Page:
Regarding the gun port lids... I'll fall back on the initial reasoning that they aren't included on my two primary sources - the Corne paintings and the Hull model.  I did once read something somewhere that cited an admiralty directive that eliminated gun port lids in smaller rate ships as a cost savings measure... I have no idea where that was and have never seen such a reference since... I would also cite the lack of gun ports on the Thomas Birch paintings as well in leaning towards the idea that it would be right to omit them.  Also - I do not believe that the Hull model has any depiction of the lids being stored on deck - you can consult the series of pictures I took on my visit to the PEM, but I scrutinized that thing and I think that would've stood out to me...

 

Thomas Birch was known to be meticulous in his research - including interviewing participants.  Here is the Birch painting of United States vs Macedonian - no lids to be seen anywhere:

 

We know that Preble had his carpenters build split lids on his cruise... And it may be that the ships only removed them for battle.  Certainly not the end of the discussion.

  • Member since
    September, 2005
  • From: Groton, CT
Posted by warshipguy on Saturday, May 05, 2012 7:09 PM

It's interesting that the Macedonian does not have lids, either. Perhaps lids were removed in battle as part of clearing for action.  It would be interesting to contrast both paintings against paintings of these ships in port or simply cruising at sea during the same period. But, you're correct; I believe that this debate will go on for years to come.  Anyway, you do have ample evidence to justify leaving them off, particularly if you pose the cannon run out.

Bill

  • Member since
    March, 2007
  • From: Carmel, CA
Posted by bondoman on Wednesday, May 09, 2012 11:22 PM

It's a puzzle. What an enormous PITA that would be, to unship the lids. Each would have to be carefully marked for it's location. And they'd be heavy. Plus the falls set up to open them would have to be undone. And for what reason. The main guns on the gun decks didn't get much elevation, they just blasted away at short range.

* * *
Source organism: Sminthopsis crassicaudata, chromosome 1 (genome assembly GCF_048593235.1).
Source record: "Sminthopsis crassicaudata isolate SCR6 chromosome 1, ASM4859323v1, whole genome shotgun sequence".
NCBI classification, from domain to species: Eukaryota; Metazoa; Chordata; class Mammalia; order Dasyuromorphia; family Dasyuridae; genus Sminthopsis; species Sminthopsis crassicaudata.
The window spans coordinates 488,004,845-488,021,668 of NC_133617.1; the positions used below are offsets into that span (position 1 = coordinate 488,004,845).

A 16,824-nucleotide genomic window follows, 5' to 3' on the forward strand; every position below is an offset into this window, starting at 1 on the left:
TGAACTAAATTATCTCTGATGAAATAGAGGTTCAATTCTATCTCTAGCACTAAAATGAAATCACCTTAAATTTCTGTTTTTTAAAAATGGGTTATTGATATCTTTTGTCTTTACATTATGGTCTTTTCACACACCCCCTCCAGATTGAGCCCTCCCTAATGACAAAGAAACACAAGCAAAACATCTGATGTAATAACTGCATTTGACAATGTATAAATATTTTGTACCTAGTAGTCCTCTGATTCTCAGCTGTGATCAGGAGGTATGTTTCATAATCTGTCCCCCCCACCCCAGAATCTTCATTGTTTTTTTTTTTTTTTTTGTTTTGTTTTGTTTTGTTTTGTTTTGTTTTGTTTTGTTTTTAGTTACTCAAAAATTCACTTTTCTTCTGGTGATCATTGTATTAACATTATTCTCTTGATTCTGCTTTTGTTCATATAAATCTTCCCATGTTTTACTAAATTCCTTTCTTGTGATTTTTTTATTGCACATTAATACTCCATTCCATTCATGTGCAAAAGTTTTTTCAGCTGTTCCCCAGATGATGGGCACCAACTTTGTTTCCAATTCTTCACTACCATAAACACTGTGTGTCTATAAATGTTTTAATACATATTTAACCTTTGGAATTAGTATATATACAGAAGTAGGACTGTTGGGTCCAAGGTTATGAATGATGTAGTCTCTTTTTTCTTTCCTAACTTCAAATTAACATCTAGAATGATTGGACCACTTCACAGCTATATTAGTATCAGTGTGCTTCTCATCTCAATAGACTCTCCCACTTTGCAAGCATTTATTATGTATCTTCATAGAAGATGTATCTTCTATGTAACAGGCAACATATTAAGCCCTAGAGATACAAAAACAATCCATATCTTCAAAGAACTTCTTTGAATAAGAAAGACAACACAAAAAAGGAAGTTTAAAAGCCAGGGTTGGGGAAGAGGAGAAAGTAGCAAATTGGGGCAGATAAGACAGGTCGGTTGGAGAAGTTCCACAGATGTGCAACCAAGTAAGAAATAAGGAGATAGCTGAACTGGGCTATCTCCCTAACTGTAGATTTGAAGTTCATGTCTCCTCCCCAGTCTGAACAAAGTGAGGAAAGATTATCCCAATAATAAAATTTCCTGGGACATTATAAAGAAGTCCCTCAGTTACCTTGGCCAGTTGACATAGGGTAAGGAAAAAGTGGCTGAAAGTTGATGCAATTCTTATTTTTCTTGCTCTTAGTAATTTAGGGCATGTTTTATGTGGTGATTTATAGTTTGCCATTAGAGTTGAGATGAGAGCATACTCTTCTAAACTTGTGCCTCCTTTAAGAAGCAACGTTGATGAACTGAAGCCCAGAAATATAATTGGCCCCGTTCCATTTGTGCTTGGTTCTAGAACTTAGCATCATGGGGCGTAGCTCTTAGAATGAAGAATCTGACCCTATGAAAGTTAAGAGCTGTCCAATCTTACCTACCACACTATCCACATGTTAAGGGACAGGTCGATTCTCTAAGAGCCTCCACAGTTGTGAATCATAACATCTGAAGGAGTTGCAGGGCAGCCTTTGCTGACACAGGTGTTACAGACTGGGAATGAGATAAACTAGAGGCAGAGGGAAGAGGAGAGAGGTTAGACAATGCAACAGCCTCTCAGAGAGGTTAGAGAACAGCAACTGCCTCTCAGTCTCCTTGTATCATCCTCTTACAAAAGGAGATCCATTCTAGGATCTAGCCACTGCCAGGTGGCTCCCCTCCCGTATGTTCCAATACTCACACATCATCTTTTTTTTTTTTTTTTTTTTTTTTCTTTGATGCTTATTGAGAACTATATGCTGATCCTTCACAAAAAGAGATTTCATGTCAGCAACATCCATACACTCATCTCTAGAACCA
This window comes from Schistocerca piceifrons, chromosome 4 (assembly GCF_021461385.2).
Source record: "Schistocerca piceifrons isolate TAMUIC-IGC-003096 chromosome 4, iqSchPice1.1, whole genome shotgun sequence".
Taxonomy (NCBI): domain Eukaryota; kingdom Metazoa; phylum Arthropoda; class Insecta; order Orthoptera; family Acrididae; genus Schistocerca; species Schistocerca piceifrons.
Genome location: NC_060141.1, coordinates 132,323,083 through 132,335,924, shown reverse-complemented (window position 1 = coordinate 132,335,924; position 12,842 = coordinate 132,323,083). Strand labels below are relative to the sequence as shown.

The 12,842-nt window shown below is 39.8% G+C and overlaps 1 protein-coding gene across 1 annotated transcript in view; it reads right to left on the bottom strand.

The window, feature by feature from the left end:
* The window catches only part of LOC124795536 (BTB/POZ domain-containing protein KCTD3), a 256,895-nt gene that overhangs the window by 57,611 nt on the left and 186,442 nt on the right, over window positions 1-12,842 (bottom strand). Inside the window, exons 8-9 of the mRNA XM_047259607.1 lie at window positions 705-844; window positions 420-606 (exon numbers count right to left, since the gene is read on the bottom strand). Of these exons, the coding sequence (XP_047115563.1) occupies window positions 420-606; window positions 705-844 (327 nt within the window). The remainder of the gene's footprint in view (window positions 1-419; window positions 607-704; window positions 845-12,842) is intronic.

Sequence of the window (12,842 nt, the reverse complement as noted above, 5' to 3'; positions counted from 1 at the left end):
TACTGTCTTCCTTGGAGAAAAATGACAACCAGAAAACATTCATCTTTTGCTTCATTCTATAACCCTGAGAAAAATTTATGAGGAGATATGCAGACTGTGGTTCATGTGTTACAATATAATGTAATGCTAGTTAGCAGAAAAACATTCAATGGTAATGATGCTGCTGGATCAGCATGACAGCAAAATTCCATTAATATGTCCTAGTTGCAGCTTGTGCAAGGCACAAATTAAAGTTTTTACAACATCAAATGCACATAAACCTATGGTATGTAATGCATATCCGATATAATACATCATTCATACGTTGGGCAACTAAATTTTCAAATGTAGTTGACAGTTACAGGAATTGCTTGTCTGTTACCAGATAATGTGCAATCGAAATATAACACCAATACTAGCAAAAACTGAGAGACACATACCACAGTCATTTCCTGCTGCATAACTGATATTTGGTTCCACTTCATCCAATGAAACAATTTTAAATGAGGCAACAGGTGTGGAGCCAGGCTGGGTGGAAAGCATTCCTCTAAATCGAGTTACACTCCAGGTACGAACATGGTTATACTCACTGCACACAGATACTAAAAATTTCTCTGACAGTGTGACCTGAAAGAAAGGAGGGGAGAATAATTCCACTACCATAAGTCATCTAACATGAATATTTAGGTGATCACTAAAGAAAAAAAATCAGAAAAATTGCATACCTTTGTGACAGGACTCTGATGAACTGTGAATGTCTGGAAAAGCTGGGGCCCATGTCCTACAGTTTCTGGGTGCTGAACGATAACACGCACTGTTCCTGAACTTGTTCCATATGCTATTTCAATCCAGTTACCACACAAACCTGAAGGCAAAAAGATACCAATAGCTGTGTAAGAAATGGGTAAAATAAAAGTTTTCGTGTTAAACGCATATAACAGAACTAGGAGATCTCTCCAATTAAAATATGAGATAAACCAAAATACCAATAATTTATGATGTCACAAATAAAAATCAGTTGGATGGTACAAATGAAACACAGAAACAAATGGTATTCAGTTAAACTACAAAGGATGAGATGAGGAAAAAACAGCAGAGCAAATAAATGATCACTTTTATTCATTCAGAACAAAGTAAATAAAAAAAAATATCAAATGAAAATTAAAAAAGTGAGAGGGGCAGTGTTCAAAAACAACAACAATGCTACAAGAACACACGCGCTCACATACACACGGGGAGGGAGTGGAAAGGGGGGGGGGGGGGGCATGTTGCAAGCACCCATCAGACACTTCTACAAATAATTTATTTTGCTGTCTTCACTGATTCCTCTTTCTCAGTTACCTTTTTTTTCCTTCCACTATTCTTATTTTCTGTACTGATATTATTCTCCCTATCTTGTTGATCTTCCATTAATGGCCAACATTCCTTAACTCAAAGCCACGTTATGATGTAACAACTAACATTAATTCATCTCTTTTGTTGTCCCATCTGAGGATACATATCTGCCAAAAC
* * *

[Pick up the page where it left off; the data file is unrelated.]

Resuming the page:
I think we'd all agree that a ship in passage would need the lids, at least on the gun deck.

  • Member since
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  • From: brisbane australia
Posted by surfsup on Thursday, May 10, 2012 3:42 AM

Just came across this thread so will watch with keen interest.....Cheers Mark

If i was your wife, i'd poison your tea! If Iwas your husband, I would drink it! WINSTON CHURCHILL
  • Member since
    September, 2005
  • From: Groton, CT
Posted by warshipguy on Thursday, May 10, 2012 6:58 AM

You know  . . . it might make an interesting conversion to take the Revell 1/96 USS United States and modify the stern and quarter galleries to match those in the painting . . . hmmmmm.

Bill

  • Member since
    June, 2010
  • From: Irvine, CA
Posted by Force9 on Thursday, May 10, 2012 10:47 AM

Bill...

Because the Birch painting represents United States without the "stacked" quarter galleries, I would think it would be easier to modify a 1/96 Constitution to include a roundhouse deck, than it would to rebuild the galleries on the United States kit.  The paint scheme is very interesting as well - unusual enough that I would think the artist didn't invent it...

Here is the Thomas Birch treatment of the Guerriere fight:

 

http://educators.mfa.org/objects/detail/114851?related_people_text=Thomas+Birch

Again... Yellow stripe, no gun port lids.
Use the link above to access the MFA site.  You can zoom in on the painting and admire the incredible detail.  The stiff breeze is blowing in the correct direction and the swells and smoke correctly correspond.  This painting includes very accurate elements from the official battle report and journals: The gaff is broken and the starboard crojack yard is snapped, the main topgallant is set and the royal yards have been sent down.  Notice the rigging - very accurate representation of the braces and control lines - including associated blocks.  Have a look at the sails... The main and mizzen have the sails aback while the foremast shows the topsail filled.  This will pivot the ship around without her drifting into the field of fire of Guerriere's starboard broadside.  This painter knew what he was doing...
These Birch paintings are both in the collection of the Boston Museum of Fine Arts (MFA) and are worth a visit if you end up in that fine city some day.  They are displayed very prominently in the same gallery as some very famous Gilbert Stuart portraits.
Food for thought

 

  • Member since
    March, 2004